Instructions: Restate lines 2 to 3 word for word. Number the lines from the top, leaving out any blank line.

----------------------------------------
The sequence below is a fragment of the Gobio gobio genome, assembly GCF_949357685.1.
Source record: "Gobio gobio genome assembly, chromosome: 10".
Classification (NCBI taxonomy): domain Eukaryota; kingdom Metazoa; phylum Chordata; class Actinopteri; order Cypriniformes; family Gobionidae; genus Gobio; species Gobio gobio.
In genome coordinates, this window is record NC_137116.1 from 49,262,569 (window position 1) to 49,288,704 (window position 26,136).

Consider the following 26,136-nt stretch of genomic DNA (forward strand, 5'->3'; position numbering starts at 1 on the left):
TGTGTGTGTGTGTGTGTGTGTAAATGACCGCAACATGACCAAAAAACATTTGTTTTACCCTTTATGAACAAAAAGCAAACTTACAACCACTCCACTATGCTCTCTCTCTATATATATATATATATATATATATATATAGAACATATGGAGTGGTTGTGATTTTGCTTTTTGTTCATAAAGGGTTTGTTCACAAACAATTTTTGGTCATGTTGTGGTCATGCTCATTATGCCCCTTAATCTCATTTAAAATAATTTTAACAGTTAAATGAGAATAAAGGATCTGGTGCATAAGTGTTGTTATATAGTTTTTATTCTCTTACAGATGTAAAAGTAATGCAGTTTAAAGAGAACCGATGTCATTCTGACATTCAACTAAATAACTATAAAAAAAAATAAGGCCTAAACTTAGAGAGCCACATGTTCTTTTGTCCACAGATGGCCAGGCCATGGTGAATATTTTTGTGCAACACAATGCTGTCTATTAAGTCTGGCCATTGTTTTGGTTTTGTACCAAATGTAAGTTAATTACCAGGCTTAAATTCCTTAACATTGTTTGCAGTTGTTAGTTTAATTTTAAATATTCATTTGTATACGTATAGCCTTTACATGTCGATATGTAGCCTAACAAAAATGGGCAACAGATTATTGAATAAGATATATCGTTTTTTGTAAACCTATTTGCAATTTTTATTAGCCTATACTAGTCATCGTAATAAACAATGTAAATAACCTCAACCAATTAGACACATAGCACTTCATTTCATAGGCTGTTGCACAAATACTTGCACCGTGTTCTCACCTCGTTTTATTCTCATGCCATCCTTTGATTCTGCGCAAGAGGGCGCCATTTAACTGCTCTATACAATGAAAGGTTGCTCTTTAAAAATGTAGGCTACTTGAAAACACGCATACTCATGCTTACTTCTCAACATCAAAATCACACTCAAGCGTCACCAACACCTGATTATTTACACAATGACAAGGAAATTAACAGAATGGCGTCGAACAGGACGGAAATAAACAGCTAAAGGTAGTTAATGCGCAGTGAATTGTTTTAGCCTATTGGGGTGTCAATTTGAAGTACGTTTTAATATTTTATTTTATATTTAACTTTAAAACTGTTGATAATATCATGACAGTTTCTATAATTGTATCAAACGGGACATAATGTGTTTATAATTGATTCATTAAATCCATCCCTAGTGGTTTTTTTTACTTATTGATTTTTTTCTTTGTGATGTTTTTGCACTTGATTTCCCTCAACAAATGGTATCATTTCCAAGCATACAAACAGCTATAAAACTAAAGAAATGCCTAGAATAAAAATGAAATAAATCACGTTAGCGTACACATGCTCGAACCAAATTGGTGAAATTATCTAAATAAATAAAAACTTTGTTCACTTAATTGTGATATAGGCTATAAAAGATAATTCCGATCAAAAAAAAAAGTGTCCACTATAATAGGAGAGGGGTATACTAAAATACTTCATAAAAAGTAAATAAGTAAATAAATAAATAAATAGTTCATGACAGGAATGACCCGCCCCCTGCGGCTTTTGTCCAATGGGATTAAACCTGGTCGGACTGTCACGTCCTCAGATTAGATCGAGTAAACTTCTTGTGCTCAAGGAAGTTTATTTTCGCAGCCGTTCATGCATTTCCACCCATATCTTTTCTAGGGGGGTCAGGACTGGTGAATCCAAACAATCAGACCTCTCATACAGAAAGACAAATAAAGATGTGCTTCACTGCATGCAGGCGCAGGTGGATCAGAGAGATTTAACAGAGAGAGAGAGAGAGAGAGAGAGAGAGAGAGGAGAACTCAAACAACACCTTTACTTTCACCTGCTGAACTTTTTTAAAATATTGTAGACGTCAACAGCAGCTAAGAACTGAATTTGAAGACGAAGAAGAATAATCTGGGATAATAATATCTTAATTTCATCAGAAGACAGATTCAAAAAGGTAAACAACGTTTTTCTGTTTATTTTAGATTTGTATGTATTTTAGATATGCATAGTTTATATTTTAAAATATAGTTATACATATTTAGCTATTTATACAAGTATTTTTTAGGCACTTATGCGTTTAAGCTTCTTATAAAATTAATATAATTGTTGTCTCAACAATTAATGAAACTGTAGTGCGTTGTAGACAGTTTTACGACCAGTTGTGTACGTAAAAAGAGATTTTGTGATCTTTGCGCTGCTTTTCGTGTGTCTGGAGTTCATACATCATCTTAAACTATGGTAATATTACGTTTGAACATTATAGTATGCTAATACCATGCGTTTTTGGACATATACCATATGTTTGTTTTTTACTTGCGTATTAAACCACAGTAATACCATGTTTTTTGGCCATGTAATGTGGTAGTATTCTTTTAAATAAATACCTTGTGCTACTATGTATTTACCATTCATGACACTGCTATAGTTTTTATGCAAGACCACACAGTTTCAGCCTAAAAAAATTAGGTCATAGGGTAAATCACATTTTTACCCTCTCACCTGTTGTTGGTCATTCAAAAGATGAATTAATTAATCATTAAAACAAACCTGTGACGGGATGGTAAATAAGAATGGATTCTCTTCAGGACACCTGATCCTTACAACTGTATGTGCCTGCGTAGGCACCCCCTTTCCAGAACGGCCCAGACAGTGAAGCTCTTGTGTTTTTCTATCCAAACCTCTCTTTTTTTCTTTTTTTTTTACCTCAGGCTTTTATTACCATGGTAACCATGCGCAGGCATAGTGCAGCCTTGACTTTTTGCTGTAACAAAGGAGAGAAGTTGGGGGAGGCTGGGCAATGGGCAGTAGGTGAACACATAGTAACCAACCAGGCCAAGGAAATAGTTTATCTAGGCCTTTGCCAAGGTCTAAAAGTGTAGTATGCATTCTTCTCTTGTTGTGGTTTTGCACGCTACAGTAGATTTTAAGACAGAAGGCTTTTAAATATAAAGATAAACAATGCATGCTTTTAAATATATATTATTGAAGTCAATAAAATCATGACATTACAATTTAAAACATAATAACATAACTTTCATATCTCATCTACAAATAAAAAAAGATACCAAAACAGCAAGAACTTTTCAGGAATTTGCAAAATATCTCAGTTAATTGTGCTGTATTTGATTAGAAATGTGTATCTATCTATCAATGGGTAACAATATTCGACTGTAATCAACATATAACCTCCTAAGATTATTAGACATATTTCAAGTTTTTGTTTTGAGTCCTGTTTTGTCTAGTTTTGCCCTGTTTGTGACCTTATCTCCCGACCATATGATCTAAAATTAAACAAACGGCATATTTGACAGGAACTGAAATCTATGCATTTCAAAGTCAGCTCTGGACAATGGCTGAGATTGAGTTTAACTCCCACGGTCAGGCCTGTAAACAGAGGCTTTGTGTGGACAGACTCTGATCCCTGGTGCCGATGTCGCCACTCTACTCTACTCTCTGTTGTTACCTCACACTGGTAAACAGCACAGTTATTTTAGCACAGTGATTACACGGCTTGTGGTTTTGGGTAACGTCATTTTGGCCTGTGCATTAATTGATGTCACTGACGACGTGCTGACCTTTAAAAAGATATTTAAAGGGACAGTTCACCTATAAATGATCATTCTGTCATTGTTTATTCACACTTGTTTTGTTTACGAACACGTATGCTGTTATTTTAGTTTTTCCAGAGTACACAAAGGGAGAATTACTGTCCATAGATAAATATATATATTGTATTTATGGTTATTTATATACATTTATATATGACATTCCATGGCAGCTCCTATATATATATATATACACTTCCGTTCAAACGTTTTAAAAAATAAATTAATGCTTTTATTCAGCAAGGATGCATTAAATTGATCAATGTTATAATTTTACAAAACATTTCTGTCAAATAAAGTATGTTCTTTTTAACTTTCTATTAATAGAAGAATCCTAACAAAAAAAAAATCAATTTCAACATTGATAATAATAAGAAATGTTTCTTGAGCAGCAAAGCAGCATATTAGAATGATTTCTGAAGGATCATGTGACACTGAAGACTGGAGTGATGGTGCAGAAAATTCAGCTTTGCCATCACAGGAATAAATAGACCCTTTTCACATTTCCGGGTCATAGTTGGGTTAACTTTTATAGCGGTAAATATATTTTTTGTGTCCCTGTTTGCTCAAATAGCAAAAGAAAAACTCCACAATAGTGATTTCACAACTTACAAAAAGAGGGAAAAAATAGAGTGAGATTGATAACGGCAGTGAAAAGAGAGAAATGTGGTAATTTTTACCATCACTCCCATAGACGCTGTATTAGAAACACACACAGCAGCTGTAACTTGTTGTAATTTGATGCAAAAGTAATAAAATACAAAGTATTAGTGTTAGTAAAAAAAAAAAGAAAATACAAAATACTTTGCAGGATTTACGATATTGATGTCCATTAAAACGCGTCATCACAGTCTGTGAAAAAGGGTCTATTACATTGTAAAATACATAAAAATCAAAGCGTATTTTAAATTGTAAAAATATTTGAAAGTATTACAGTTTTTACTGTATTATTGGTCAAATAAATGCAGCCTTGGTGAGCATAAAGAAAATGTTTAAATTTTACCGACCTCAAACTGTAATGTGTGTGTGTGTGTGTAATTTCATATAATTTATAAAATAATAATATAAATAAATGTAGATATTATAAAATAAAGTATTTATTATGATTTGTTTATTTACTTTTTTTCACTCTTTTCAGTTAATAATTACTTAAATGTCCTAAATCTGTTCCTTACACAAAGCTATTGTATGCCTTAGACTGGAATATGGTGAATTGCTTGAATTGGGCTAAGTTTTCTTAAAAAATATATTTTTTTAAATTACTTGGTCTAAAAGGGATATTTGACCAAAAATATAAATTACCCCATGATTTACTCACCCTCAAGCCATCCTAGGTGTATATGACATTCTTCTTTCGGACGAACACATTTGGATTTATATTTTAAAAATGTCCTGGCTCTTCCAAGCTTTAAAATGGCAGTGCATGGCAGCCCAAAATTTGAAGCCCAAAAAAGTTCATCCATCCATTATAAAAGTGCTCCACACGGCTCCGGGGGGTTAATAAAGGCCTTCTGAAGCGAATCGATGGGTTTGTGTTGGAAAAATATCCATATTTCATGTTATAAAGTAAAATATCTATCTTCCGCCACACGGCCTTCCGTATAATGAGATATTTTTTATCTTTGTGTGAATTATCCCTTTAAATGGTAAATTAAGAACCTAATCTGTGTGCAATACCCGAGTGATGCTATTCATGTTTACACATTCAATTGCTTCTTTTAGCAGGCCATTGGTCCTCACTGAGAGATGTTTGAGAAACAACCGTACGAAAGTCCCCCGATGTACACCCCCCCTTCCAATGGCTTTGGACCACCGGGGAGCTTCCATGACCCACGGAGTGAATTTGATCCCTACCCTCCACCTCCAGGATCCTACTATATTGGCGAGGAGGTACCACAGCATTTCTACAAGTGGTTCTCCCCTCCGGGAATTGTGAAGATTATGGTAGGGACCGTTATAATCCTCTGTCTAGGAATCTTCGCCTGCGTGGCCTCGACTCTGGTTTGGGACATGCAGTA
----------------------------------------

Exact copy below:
Source record: "Gobio gobio genome assembly, chromosome: 10".
Classification (NCBI taxonomy): domain Eukaryota; kingdom Metazoa; phylum Chordata; class Actinopteri; order Cypriniformes; family Gobionidae; genus Gobio; species Gobio gobio.